Is it really that bad?

I’m ready to book tickets for a summer getaway after reading the Frugal Traveler’s post about traveling with baby. (If only we could afford it…) What’s even more interesting than the post is the bevy of comments it generated.

Things heat up around comment 5, when the FT is called inconsiderate for bringing his baby on the plane, ignoring the odds that the baby will act up and disturb other passengers. The poster goes on to say that babies don’t belong in restaurants at dinner time or in movie theaters “AT ALL.” (The caps are his.) And thus, the gauntlet was thrown down.

Parents hit back hard, weighing in with reasons for why they travel with babies: to see grandparents, to build memories, because they want to take a vacation and be with their baby too. Compassion and understanding and other fine virtues are invoked by some, while others get snarky and take shots at the commenter for being a curmudgeon.

Of course others jump on the anti-baby bandwagon, writing that parents should stay home and enjoy their kids in private instead of bringing them out in public where the kids’ crying and fussing (and the parents’ fawning) infringes on everyone. Selfishness and entitlement and other morally repugnant terms are bandied about. There also seems to be some resentment that the FT got his baby a seat for free.

This dichotomy between parents and non-parents (what Fucked-In-Park-Slope humorously calls Breeder vs. Baller) seems silly to me, because both sides are ridiculous if taken to the extreme. Obviously, parents shouldn’t take their baby everywhere at all times and expect people to love it. But on the other hand, having a baby doesn’t sentence you to home confinement.

I’m speaking as someone who, for years, shuddered at the thought of breeding. I loved to talk about how awful kids were! There’s so much to hate — the snot, the smells, the screams and yells. A lot of that was just posturing, as I was scared to seriously grapple with the thought of having a child because of the commitment it would bring, and the emotional intensity of the whole experience. (For some time I suffered under the delusion that warm, caring emotions were yucky.)

And there’s so many inattentive parents out there who let their kids run wild, or rule the roost, or don’t know how to say no. One of our favorite burger joints is overrun with such adults and their spawn, literally. The little hellions run and dance and carry on in between tables, playing with dough balls the beset-upon kitchen staff gives out in an attempt to pacify them. After a dinner there, we’d promise ourselves we’d never breed! It was great birth control.

These parents give breeders a bad rep. There’s plenty of responsible, active parents (and it sounds like the FT is among them) who travel and eat out and have a social life along with their well-behaved, well-socialized children. Why shouldn’t they, as long as they use common sense and self-restraint, avoiding things the baby isn’t ready to handle? For example, we have friends whose newborn was colicky for the first couple of months, and they said that they wouldn’t have traveled with her because they knew she wouldn’t be happy, even though they might have wanted a vacation.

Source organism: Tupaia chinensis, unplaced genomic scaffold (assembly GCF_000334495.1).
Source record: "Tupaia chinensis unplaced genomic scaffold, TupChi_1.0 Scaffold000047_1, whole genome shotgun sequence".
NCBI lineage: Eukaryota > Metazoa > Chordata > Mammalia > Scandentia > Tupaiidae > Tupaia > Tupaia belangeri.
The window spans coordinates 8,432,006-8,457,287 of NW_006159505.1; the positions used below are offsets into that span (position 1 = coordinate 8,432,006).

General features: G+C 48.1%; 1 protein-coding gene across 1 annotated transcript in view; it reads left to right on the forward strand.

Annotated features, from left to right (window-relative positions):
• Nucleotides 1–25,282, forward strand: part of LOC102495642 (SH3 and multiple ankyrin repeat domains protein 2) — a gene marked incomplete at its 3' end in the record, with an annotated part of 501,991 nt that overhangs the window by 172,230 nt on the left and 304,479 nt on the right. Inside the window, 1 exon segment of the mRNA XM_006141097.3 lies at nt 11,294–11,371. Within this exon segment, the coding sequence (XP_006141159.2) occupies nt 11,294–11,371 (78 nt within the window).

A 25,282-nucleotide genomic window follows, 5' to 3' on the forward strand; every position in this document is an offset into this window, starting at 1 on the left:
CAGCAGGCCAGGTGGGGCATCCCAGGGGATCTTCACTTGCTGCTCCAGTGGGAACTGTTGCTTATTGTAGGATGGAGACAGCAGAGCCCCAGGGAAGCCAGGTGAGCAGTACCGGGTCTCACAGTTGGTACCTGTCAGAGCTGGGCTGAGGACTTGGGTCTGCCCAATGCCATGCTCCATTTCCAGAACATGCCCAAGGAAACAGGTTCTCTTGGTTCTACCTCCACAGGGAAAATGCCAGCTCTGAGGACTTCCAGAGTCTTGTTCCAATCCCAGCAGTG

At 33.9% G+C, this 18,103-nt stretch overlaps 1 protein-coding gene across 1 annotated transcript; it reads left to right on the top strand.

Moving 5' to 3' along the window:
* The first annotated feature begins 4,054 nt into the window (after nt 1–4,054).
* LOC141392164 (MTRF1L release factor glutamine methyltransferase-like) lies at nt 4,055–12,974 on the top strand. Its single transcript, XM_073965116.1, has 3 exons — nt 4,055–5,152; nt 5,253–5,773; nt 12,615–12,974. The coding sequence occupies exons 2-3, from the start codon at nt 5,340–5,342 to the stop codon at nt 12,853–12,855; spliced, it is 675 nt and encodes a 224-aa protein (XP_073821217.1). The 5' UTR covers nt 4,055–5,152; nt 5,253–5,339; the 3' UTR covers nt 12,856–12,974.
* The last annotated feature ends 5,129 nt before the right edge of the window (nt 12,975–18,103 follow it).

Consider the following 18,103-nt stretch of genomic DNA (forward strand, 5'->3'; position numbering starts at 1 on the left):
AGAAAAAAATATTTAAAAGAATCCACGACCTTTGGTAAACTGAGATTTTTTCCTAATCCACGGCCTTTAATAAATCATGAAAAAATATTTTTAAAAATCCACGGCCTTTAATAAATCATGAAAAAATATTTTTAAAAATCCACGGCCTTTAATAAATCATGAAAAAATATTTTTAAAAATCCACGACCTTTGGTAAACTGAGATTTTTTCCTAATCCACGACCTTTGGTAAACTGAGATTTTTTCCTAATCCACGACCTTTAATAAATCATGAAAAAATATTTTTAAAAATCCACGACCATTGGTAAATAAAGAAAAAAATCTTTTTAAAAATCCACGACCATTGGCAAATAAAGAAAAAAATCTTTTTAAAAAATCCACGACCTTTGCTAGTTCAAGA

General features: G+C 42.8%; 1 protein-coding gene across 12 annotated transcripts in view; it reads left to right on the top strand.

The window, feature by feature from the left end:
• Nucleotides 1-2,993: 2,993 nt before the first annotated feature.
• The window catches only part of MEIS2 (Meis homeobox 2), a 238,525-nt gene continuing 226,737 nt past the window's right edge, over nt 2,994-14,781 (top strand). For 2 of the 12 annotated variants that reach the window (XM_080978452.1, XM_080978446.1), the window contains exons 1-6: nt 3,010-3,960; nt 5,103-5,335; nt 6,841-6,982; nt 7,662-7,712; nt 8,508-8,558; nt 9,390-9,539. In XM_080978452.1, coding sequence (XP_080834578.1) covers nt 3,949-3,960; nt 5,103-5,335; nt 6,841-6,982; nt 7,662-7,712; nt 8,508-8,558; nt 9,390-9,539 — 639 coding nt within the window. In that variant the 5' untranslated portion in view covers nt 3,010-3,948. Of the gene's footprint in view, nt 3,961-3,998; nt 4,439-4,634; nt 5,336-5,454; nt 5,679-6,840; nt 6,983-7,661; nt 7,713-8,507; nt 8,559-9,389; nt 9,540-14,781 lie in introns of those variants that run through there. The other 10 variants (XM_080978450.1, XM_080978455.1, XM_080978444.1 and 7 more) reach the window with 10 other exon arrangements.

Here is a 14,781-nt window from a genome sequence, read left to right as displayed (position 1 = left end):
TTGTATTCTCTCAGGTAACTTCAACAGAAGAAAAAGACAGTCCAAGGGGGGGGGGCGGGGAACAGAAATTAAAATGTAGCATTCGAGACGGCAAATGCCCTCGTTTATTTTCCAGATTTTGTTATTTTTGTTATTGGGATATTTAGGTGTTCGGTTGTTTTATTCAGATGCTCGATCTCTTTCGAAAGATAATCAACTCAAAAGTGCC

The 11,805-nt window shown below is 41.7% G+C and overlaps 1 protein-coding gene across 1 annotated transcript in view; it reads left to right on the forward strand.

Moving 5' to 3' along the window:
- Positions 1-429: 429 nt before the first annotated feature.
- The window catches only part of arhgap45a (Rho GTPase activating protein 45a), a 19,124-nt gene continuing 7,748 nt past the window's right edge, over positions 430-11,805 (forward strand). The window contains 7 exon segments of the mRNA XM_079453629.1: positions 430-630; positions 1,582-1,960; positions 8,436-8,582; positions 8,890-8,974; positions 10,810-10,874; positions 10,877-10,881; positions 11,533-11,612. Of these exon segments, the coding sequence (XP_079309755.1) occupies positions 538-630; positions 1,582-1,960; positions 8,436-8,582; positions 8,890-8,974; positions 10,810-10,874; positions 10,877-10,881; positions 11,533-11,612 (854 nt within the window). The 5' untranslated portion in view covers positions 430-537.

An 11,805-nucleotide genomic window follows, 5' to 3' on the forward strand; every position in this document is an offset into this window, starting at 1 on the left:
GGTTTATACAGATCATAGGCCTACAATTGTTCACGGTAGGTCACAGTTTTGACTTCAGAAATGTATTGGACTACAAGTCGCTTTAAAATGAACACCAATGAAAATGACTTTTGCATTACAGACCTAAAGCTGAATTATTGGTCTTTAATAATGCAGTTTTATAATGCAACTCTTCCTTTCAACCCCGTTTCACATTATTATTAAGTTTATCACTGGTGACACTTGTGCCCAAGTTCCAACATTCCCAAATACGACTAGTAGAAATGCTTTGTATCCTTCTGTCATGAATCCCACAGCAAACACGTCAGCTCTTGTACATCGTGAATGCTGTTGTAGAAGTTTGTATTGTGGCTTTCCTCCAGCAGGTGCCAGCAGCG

People also have to understand and accept that even the best behaved of kids will sometimes act up, throw tantrums, and have crying fits because they have no other way of expressing their discomfort at being cooped up in an airborne can for eight hours.

I think there’s a real intolerance for inconvenience in this country. But when you live in a society, and especially a crowded place like a city, you have to expect that you’ll live in close proximity to people who drive you up a wall. Same goes for when you’re on an airplane, or the subway, or in a cafe or a bar, or any of the other microcosms we inhabit throughout our day. Are you going to let a little crying baby ruin your day? As the therapist Albert Ellis would say, “It’s a hassle—not a horror!”


1 Response to “Is it really that bad?”

  1. 1 cindym March 10, 2009 at 3:32 pm

    “I think there’s a real intolerance for inconvenience in this country.”

    I agree, but I also think we have pretty bad manners in this country, too. That is an explosive combination!

    Not that taking a baby on a plane is bad manners. But changing your baby’s diaper on the tray table is, especially when an innocent stranger is stuffed into the middle seat next to you.

    (I speak from personal experience, of course. Lesson learned: never assume the tray table is clean.)

    So is clipping your child’s fingernails on a city bus and brushing the nail particles onto the floor around you. Removing your nail polish with a vial full of smelly solvent on an airplane is also irksome.
    As is toting a big stinky onion-laden hot dog onto a plane to scarf in your seat. Or letting your kid run around vigorously picking his nose and wiping it on the Gap tank tops that I am about to try on. Or sitting at a cafe with your yappy dog who yaps at every single pedestrian that walks by for the entire meal.

    Am I just a curmudgeon too? Babies have the right to fly, to cry, to squirm. But no doubt there are loads of entitled people, parents or not, out there that have caused some sour feelings. If everyone would just offer a little smile and a quick “Oops, I’m sorry” for anything that could bother others, there would be far fewer pissed-off people out there.

    My personal favorite is getting shoved aside by the mammoth strollers in narrow supermarket aisles. MAKE WAY, MAKE WAY!! I SUCCESSFULLY PROCREATED!!


    -Fed Up in Frisco

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